The river was smooth and clear because it had rained the night before. The storm had come in from the north and knocked down power lines all the way from Greenville to the Grace post office. It was 1944, and people knew what to do when that happened.
Even before the lights went out, Jimmy's great-grandmother got out six lanterns and set them in a line on the dining room table. She filled them with oil and lit them with long matches carved out of fat pine.
Jimmy took the cushions from the porch furniture and carried them into the front hall and then stood with his grandfather in the door to watch the rain watering the fields. They needed a new roof for the house. If the cotton made, they could buy asphalt shingles. If not, they would patch the roof with long flat tiles made of cypress. Jimmy had helped fell the big cypress tree they cut last summer. He had heard it fall and felt the soft delta earth shake beneath his feet as it did.
The night's rain had been enough to fill the river. He was standing above the river now, on the long silver bridge built by the WPA. Before the bridge was built, you had to drive all the way around three plantations to get to Mayersville. Before it was built, Jimmy's grandfather had to stand on his side, and their neighbor, Mr. Anderson, stood on his, and they yelled news to one another. Now they just went across the bridge to get to the Andersons' place or to Esperanza or Grace or on to Greenville.
Jimmy was on the bridge with his cousins and the Anderson boys and their cousins. The river was deep and clear and fast-moving. Safe to jump. After you jumped from the bridge, you could swim downstream to the pier at the store and climb up the ladder and shake the water from your hands and watch it fall in diamond shatters in the sun. You could wave to the bridge and watch the next boy jump. You could watch him hesitate and gather his courage and then leap into the air.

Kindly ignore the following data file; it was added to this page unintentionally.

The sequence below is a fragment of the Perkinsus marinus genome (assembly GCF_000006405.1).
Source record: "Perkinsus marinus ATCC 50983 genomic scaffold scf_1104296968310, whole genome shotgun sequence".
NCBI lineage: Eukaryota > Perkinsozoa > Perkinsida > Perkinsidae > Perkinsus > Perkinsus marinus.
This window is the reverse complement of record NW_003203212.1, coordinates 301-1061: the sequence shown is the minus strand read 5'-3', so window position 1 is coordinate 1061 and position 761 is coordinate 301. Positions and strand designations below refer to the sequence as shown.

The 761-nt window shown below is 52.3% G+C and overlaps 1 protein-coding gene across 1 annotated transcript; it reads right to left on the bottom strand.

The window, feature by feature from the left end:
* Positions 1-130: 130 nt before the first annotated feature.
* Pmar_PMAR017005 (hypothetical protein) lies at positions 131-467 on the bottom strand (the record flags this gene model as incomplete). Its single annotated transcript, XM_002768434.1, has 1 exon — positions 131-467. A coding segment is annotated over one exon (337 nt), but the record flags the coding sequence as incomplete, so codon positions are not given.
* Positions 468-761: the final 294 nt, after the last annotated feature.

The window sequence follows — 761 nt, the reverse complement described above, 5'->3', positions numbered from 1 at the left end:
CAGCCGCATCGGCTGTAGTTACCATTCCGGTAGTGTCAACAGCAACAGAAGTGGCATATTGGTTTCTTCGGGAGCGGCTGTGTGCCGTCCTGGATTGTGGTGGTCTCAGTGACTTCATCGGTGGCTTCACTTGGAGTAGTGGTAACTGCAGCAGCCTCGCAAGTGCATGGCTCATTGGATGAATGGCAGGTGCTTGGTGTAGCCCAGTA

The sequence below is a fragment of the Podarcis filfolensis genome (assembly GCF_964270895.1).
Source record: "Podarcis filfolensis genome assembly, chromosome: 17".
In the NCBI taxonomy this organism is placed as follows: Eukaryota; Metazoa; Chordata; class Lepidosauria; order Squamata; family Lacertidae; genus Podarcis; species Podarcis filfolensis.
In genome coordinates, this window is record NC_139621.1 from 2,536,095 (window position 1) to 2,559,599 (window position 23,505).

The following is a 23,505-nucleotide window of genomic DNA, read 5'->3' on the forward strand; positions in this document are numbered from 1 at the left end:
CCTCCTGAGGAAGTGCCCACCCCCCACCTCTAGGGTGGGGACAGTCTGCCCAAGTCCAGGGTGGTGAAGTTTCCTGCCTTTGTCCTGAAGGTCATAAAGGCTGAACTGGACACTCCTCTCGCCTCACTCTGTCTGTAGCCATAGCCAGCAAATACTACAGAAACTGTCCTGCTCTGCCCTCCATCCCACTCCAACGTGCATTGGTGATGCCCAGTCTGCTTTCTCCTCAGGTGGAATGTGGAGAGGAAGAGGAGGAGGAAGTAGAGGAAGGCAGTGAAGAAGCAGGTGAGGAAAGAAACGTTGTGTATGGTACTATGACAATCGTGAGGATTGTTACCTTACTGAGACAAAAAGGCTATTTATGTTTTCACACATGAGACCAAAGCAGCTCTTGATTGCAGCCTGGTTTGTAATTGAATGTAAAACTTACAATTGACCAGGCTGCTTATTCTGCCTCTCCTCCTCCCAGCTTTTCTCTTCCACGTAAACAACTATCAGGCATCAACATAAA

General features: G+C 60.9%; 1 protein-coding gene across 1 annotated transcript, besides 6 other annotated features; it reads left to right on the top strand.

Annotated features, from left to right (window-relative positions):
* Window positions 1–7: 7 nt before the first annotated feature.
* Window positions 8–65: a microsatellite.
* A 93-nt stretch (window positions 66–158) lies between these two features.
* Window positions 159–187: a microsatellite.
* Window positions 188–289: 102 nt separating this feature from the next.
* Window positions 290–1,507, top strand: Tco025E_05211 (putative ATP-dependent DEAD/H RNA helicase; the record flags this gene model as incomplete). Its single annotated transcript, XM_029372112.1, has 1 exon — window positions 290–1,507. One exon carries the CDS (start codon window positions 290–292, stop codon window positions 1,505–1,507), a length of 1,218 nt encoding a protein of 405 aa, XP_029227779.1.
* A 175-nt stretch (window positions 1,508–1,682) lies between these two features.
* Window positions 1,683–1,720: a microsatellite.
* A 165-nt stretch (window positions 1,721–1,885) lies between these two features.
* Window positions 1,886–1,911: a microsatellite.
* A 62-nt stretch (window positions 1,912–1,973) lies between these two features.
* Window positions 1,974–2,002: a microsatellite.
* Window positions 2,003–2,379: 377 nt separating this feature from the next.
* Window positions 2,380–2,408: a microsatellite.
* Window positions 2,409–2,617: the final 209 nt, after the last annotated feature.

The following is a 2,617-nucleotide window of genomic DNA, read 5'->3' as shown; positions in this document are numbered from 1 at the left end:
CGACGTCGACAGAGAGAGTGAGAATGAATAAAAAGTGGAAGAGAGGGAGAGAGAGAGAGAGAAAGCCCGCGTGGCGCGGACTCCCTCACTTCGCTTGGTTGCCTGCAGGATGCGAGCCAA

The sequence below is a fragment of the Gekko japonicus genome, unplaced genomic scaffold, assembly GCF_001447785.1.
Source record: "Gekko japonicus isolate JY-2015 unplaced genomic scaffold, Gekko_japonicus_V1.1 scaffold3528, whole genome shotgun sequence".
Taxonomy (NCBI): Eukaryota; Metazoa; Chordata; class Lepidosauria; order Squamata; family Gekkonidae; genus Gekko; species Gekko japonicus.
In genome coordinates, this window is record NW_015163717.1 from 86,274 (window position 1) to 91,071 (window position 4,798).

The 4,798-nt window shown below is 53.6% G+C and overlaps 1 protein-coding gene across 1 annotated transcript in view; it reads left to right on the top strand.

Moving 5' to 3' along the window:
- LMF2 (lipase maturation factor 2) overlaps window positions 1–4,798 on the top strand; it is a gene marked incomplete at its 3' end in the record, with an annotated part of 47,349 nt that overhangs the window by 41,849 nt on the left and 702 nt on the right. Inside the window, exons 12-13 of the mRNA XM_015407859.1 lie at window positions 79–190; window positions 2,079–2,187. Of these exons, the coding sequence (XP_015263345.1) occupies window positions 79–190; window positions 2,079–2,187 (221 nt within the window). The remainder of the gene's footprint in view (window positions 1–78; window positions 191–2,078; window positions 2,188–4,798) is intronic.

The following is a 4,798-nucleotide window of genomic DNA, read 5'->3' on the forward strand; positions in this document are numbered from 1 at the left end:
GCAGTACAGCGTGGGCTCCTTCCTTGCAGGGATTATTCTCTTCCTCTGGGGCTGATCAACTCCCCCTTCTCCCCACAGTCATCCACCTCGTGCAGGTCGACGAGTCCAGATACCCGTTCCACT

It was summer and the rains had come, and there were enough boys on the two plantations to have baseball games in the pasture in the late afternoons, and cut open watermelons, and run races on the flat brown road, and watch to see if the girls from Esperanza would come walking down the road in their blue and pink and yellow dresses. Sometimes, in daydreams, Jimmy would reach out and touch the dresses. When he was 15, he would go to cotillion dances and put his arms around a girl, but not yet. Although he had danced with Cecelia Alford at a wedding when he carried the ring and she was the flower girl. Her dress had felt stiff and fluffy, but underneath her body was as soft as a flower and as alive and wild as his.
He didn't have to worry about Cecelia Alford now. All he had to do was stand on the bridge and wait for his turn to jump.
"What if you hit an alligator?" Jodie Myers whispered to him. Jodie was only 10 years old. He said anything he thought up.
"What if I did?" Jimmy answered.
"You'd crack open your head."
"I would not. I'd knock that old gator to hell and back. Besides, there are no alligators in this river. Danny said so."
"There're snakes and gars."